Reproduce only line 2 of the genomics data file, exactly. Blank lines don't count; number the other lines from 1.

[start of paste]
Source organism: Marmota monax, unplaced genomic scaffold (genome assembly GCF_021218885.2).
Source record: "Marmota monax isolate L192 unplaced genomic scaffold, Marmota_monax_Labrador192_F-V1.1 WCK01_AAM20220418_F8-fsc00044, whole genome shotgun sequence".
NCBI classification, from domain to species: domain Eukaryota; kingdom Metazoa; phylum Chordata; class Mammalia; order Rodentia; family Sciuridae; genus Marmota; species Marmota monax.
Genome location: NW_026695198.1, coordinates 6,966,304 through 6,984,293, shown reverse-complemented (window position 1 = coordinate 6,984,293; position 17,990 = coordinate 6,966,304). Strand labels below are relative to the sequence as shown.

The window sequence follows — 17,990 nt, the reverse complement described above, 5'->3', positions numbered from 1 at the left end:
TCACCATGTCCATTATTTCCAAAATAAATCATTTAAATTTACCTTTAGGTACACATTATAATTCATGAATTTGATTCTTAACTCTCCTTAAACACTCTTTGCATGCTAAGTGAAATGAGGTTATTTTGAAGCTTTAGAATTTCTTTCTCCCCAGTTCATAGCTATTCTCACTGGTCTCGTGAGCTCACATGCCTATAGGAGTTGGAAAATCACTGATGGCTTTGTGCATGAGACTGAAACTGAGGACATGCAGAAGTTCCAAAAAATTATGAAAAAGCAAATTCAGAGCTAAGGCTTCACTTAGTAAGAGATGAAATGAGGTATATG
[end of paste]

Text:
Source record: "Marmota monax isolate L192 unplaced genomic scaffold, Marmota_monax_Labrador192_F-V1.1 WCK01_AAM20220418_F8-fsc00044, whole genome shotgun sequence".